Test Coverage is a Proxy Variable

One proxy variable that bothers me is test coverage. I'm not concerned only about how coverage is measured (statement coverage, branch coverage, test count). I don't think we should measure it at all. Don't get me wrong. I'm a strong believer in TDD. I just wrote three posts on Javascript unit testing, for crying out loud! I've encouraged my company to invest heavily in test automation, and the investment is paying off. We are able to deploy safely 5+ times a day, and that number will increase as our team grows.

But test automation is not something that makes money. Automated testing is valuable because it drives down the cost of software development. And automated testing is valuable only when it is the best way to drive down the cost of software development. Sometimes, test coverage is not the best way to fight costs.

Optimal Coverage

I propose that there is an optimal amount of test coverage that minimizes the costs of product development. This optimal coverage point will vary among products and organizations. It will be hard to quantify exactly and it will never be 100%. Intuitively, this should make sense. "Perfect is the enemy of good," right?

Let's take a deeper look, inspired by Principles of Product Development Flow. Here are some of the costs related to test automation:

  • Cost of developing tests
  • Opportunity costs
  • Cost (in lost business and in engineering effort) of bugs that tests do not detect

The optimal coverage point is the amount of test coverage that minimizes the sum of those costs. For an off-the-shelf enterprise product, test development cost will likely be low relative to the cost of fixing bugs in systems that are installed at customer sites. But for a web site, in-production bugs are substantially cheaper to fix. We can increase the optimal coverage point (and make it economically valuable to write more tests) by finding ways to make test development cheaper (e.g., by refactoring and by adopting test-friendly frameworks). Likewise, we can make tests less valuable economically by reducing the economic damage that bugs cause.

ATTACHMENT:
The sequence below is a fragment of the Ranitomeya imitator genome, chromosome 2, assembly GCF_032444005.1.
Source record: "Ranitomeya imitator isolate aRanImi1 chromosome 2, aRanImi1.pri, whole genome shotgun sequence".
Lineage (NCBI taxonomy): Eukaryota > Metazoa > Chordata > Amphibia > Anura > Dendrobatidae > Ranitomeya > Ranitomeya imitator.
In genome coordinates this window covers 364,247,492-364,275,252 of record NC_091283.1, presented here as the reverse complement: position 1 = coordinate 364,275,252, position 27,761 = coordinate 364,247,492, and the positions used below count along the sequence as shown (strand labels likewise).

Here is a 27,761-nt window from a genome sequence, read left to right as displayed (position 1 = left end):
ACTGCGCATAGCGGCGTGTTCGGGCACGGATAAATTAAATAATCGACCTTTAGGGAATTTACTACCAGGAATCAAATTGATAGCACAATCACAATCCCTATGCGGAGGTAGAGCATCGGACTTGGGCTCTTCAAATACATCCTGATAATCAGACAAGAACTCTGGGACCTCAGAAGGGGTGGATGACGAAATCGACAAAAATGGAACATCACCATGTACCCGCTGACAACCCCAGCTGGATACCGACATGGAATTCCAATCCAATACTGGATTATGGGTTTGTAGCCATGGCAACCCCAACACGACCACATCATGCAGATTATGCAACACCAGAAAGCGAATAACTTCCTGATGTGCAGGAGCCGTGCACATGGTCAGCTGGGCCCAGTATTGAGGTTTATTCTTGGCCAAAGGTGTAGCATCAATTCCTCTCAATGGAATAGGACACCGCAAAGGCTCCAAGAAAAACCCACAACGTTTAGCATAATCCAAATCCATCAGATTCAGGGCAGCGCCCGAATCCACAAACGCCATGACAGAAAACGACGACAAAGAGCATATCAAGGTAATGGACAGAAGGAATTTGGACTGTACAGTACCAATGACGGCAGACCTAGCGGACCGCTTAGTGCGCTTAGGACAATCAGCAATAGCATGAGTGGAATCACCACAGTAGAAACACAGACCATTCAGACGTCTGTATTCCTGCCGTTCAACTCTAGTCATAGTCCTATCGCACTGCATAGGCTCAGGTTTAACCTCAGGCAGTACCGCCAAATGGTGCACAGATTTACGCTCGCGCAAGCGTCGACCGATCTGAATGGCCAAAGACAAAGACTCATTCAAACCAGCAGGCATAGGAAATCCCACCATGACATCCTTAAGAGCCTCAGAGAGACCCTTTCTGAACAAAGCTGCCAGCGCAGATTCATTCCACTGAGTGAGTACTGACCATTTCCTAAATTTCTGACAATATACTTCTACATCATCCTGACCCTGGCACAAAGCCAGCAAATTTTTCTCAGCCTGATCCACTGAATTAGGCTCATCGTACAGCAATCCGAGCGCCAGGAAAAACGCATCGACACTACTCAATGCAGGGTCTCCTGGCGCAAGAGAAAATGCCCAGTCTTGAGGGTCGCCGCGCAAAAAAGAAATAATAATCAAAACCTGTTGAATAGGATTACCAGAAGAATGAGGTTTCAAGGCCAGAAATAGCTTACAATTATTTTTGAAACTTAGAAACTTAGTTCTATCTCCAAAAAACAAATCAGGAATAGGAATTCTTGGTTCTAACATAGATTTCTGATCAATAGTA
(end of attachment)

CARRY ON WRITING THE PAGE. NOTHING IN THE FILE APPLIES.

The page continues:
The latter approach, reducing the economic damage of bugs, is increasingly common, especially for cloud-deployed applications. Nowadays, there are several techniques for doing so.

  • Reduced Batch Size (e.g., continuous deployment). One cost-savings approach is working in small batches (e.g., continuous deployment). Checking in and deploying small code batches lowers variability and reduces the chance of exposing a catastrophic, costly bug.
  • Monitoring.  Bugs do less economic damage when they are found quickly. Etsy, among others, has argued that reducing response time is economically more effective than preventing failure altogether. When I worked at, they improved responsiveness by providing every engineer with a pager that was linked to their ticketing system. (Okay...that was pretty painful. There are better ways!)
  • Gatekeeper tools, such as those employed by Google Chrome, Facebook, and These tools allow incremental rollout of new features. And they make it easy to disable rogue features without doing new deployments.

Fight the Real Enemy

Measuring code coverage draws attention where it isn't needed. It shifts focus away from costs and towards a proxy of dubious value. If a universal optimal coverage point were easy to determine, then measurement of test coverage might make sense. But that optimal point is hard to derive, it isn't universal, and it will change as innovations lower the costs of bug prevention and of bug fighting.

The real enemy isn't lack of code coverage. It's cost. Challenge yourself and your team to articulate your costs and to find ways of lowering them. You'll certainly put considerable effort into writing testable code and into automating your tests. But remember that test automation is just one approach to reducing costs. Consider the full range of cost fighting tools!


A primer on startup processes

So you read my last post on why you should have process and you ask yourself "How can our team be more awesome?" Working for both big companies and startups I have summarized my key experiences as relevant to a startup in this blog post. As our process evolves some of these are bound to change, but it should be good starting point for you and your startup. Next week I'll describe our current process, cheekishly named RaDDD, in more detail. Before I dive into the big ideas a few more quick thoughts of wisdom and caveats:...

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Making Javascript Unit Testing Work (Part 3: My Choices)

In the previous installment of this series, I reviewed Jasmine and JsTestDriver, two exciting tools that have simplified Javascript unit testing. In this post, I'll explain my setup. (Hey, shameless plug, but if you're interested in my evaluation criteria, see my first post on the subject.)